Republicans in the Senate plan on striking a blow for online free speech — by eradicating censorship of conservatives online.
Senator Josh Hawley (R-MO) introduced a new bill June 19, meant to tackle the problem of tech monopolies and their consistent censorship of conservatives and conservative ideology. The bill, called the Ending Support for Internet Censorship Act, looks to remove the immunity enjoyed by Big Tech companies from Section 230 of the Communications Decency Act. The bill would target companies with more than 30 million monthly users, such as Facebook, Google, Twitter, and YouTube.
Hawley wrote that the companies could earn their immunity back through a series of third-party external audits that provided “convincing evidence that their algorithms and content-removal practices are politically neutral.”
The legislation would exclude smaller companies. Hawley’s bill is more interested in going after the “tech monopolies” that present a greater threat through censorship. He stated in his press release:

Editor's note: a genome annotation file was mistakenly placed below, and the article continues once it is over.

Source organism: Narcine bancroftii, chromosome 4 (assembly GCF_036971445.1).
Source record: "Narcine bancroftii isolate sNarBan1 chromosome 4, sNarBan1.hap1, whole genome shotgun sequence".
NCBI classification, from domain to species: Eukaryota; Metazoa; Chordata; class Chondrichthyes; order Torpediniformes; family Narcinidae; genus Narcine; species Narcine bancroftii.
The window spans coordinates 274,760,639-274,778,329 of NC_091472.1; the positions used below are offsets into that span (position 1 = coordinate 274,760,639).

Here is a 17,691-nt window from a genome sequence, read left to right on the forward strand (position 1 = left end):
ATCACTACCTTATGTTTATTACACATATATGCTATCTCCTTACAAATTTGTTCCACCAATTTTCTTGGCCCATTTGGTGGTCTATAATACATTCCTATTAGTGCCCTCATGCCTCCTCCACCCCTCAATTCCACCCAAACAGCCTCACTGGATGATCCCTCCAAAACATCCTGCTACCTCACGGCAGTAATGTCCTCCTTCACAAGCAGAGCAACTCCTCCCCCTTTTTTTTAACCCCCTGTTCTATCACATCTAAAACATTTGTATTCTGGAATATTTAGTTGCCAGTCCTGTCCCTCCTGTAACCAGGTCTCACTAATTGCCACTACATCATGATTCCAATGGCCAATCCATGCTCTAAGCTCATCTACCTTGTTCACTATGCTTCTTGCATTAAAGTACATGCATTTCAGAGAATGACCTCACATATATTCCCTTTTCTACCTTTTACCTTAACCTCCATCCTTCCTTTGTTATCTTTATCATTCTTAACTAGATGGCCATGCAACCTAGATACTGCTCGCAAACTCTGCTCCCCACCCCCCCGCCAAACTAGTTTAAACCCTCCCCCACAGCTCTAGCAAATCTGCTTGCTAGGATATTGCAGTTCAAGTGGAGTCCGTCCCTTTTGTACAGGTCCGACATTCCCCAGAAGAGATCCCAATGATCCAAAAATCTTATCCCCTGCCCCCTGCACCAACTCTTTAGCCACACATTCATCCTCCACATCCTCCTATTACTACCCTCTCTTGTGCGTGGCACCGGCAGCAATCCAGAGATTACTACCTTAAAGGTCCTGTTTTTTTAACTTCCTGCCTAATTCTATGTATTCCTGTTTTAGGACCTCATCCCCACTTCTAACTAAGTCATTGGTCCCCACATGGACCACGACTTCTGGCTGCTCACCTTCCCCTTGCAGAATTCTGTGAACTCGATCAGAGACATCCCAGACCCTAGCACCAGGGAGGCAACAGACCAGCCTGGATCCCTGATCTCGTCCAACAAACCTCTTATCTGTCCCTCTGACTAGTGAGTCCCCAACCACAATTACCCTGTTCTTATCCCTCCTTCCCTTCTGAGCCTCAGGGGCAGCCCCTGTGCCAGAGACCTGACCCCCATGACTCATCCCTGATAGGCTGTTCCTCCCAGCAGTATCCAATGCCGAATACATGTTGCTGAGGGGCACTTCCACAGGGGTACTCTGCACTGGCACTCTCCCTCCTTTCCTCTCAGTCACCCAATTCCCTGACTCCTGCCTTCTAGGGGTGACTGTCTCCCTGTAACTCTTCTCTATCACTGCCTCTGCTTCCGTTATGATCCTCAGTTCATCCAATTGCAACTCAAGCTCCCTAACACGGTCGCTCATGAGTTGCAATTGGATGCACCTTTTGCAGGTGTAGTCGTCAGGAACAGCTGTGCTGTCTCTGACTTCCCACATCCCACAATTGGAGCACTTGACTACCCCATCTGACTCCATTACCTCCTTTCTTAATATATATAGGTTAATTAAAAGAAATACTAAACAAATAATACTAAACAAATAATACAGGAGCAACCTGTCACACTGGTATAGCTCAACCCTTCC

“There’s a growing list of evidence that shows big tech companies making editorial decisions to censor viewpoints they disagree with. Even worse, the entire process is shrouded in secrecy because these companies refuse to make their protocols public. This legislation simply states that if the tech giants want to keep their government-granted immunity, they must bring transparency and accountability to their editorial processes and prove that they don’t discriminate.”
In the bill itself, all acts of business were permitted except for those that favored or were biased against a specific ideology, political candidates, or political opinions.
The Free Speech Alliance, a coalition of more than 50 conservative organizations led by the Media Research Center, urged that tech companies “mirror the First Amendment.” This bill, if passed, would require Big Tech to do just that.
So far, major critics have gone after Hawley on Twitter. Americans for Prosperity called the bill “misguided legislation.” The group argued that the bill will prevent innovative startups from succeeding, even though it is clearly aimed at companies larger than 30 million monthly users.
Executive editor of Vox’s tech magazine, The Verge, Dieter Bohn, wrote that Hawley “doesn’t understand section 230.”